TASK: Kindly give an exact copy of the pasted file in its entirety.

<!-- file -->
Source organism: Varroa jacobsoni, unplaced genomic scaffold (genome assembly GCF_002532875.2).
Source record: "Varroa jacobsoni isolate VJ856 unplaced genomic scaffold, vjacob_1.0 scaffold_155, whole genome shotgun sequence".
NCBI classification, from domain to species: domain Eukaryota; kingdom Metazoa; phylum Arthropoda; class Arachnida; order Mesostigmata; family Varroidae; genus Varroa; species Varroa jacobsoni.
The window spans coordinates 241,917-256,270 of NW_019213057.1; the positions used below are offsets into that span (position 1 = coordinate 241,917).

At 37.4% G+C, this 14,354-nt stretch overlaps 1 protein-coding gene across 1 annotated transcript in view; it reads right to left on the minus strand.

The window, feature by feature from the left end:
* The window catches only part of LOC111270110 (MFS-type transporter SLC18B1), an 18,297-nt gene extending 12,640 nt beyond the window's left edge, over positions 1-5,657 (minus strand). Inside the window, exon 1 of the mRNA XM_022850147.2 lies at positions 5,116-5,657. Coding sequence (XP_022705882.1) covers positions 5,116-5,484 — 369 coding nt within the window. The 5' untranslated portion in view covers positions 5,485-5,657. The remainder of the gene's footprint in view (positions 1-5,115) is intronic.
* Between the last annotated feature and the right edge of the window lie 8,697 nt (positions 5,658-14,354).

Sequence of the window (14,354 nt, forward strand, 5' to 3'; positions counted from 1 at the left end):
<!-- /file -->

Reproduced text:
Source organism: Varroa jacobsoni, unplaced genomic scaffold (genome assembly GCF_002532875.2).
Source record: "Varroa jacobsoni isolate VJ856 unplaced genomic scaffold, vjacob_1.0 scaffold_155, whole genome shotgun sequence".
NCBI classification, from domain to species: domain Eukaryota; kingdom Metazoa; phylum Arthropoda; class Arachnida; order Mesostigmata; family Varroidae; genus Varroa; species Varroa jacobsoni.
The window spans coordinates 241,917-256,270 of NW_019213057.1; the positions used below are offsets into that span (position 1 = coordinate 241,917).

At 37.4% G+C, this 14,354-nt stretch overlaps 1 protein-coding gene across 1 annotated transcript in view; it reads right to left on the minus strand.

The window, feature by feature from the left end:
* The window catches only part of LOC111270110 (MFS-type transporter SLC18B1), an 18,297-nt gene extending 12,640 nt beyond the window's left edge, over positions 1-5,657 (minus strand). Inside the window, exon 1 of the mRNA XM_022850147.2 lies at positions 5,116-5,657. Coding sequence (XP_022705882.1) covers positions 5,116-5,484 — 369 coding nt within the window. The 5' untranslated portion in view covers positions 5,485-5,657. The remainder of the gene's footprint in view (positions 1-5,115) is intronic.
* Between the last annotated feature and the right edge of the window lie 8,697 nt (positions 5,658-14,354).

Sequence of the window (14,354 nt, forward strand, 5' to 3'; positions counted from 1 at the left end):